"Give me my sword back!" "Nah your old character is dead, it's mine now!"
Well I couldn't really make him give it to the new character. But then came the treasure question. The Thieves question. Finally there were the two new guys. One decided that there was no reason to share the goodies. Since there was no one else around and a +3 for rear attacks . . .. well . . Of course everyone actually KNEW what had happened, especially the target.
After a great deal of discussion . . . yes let us call it "discussion" the culprit promised to make amends. He, and his associate did. The next time the orcs attacked the two opened the door and let the Orcs in. They shared the loot and fled North to the lands of the EGG OF COOT. (Sigh)
We now had alignment. Spells to detect alignment, and rules forbidding actions not allowed by ones alignment. Actually not as much fun as not knowing. Chuck and John had a great time being the 'official' evil players.
They would draw up adventures to trap the others (under my supervision) and otherwise make trouble"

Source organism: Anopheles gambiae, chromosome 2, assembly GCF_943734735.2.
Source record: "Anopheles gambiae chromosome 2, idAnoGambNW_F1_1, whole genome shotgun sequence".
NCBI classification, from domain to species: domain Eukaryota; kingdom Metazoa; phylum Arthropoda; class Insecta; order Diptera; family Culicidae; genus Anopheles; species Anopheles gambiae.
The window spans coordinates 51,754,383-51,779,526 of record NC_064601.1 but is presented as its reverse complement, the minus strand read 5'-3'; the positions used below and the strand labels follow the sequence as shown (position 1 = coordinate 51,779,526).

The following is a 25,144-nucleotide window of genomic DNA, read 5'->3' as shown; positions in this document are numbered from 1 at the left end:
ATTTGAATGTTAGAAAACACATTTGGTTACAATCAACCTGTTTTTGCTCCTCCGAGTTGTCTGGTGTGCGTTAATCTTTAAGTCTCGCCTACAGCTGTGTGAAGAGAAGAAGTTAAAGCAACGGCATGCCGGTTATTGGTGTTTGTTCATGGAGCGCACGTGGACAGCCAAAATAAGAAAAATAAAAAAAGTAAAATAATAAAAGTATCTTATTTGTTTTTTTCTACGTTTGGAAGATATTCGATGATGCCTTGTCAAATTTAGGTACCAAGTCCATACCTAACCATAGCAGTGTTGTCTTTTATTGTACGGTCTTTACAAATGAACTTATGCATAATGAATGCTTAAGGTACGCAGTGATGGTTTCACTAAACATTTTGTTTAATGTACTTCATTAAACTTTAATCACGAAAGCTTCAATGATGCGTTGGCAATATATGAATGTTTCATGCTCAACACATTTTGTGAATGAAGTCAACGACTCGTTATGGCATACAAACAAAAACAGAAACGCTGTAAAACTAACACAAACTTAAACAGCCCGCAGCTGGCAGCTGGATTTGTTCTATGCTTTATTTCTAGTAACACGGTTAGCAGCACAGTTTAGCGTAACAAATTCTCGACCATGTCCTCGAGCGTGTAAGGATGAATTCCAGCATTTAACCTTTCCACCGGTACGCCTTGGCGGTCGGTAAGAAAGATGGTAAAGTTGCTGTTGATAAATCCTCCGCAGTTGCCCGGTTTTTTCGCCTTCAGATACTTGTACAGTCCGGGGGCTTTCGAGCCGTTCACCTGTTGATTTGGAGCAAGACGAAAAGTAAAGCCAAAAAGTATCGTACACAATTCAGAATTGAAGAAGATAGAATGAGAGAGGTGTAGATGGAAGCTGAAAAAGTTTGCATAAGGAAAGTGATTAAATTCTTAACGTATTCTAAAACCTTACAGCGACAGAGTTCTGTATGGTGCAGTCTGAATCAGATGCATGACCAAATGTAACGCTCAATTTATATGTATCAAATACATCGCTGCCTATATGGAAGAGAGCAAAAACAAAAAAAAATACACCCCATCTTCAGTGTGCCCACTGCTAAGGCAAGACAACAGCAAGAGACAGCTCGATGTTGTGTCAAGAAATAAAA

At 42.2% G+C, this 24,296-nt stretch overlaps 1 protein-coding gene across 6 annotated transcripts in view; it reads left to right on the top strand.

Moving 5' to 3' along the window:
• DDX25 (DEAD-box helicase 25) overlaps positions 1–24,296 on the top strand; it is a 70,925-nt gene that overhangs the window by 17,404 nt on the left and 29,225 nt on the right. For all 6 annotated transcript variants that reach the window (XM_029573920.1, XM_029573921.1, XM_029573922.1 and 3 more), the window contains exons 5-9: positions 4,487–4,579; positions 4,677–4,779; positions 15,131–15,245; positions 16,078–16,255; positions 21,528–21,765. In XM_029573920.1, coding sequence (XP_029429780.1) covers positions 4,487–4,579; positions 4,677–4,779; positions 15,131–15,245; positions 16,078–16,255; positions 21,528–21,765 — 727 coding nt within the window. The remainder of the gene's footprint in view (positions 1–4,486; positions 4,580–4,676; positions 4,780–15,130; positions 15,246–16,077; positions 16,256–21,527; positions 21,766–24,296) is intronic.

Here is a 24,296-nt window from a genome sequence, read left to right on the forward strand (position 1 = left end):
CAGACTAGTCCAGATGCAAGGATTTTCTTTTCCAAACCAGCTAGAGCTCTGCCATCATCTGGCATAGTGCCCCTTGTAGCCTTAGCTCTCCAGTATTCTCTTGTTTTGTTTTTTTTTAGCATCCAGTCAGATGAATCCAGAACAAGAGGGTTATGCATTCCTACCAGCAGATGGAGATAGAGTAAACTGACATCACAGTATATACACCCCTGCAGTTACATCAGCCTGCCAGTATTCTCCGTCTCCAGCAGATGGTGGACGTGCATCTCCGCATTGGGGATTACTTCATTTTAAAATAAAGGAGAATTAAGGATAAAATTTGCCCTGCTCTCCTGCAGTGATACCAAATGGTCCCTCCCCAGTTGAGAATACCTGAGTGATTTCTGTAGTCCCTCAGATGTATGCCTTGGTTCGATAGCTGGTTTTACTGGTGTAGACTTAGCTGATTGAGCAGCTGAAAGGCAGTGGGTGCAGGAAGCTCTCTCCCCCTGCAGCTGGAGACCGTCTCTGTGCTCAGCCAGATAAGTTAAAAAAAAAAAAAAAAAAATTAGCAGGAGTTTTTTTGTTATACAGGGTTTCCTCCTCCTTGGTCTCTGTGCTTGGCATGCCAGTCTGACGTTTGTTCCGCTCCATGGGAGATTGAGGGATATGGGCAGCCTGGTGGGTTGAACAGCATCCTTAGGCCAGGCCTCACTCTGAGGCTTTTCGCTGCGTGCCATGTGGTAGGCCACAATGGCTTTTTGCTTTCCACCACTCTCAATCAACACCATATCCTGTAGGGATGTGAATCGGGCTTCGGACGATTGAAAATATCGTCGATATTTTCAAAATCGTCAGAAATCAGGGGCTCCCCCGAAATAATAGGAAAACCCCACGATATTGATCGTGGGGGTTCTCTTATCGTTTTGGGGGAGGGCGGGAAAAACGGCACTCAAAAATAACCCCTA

And here's in 1974's Gygax & Arneson's Dungeons & Dragons: Book1, Men & Magic
(Orcs can be Neutral as well as Chaos, as can Elves, Dwarves/Gnomes as well as Law, and Men may be any)
And "Law, Chaos, and Neutrality also have common languages spoken by each respectively. One can attempt to communicate through the common tongue, language particular to a creature class, or one of the divisional languages (law, etc.). While not understanding the language, creatures who speak a divisionsl tongue will recognize a hostile one and attack."
Easy "detect alignment"!
Originally there were three classes; "Cleric", "Fighting-Men", and "Magic-User" (as in "wake up the user, it's time to cast the daily spell"). Clerics didn't have any spells at first level, but they could "turn" some undead (a bit like a 5e Paladin really), and other than hints that "Law" Clerics, and "Chaos" Clerics were in conflict, there wasn't much info on what was meant until the Paladin class was introduced in
La Chanson de Rolandthe 1975 "Greyhawk" supplement (which also introduced Thieves hmm... what a coincidence funny that). From "Greyhawk":
Charisma scores of 17 or greater by fighters indicate the possibility of paladin status IF THEY ARE LAWFUL from the commencement of play for the character. If such fighters elect to they can become paladins, always doing lawful deeds, for any chaotic act will immediately revoke the status of paladin, and it can never be regained. The paladin has a number of very powerful aids in his continual seeking for good......".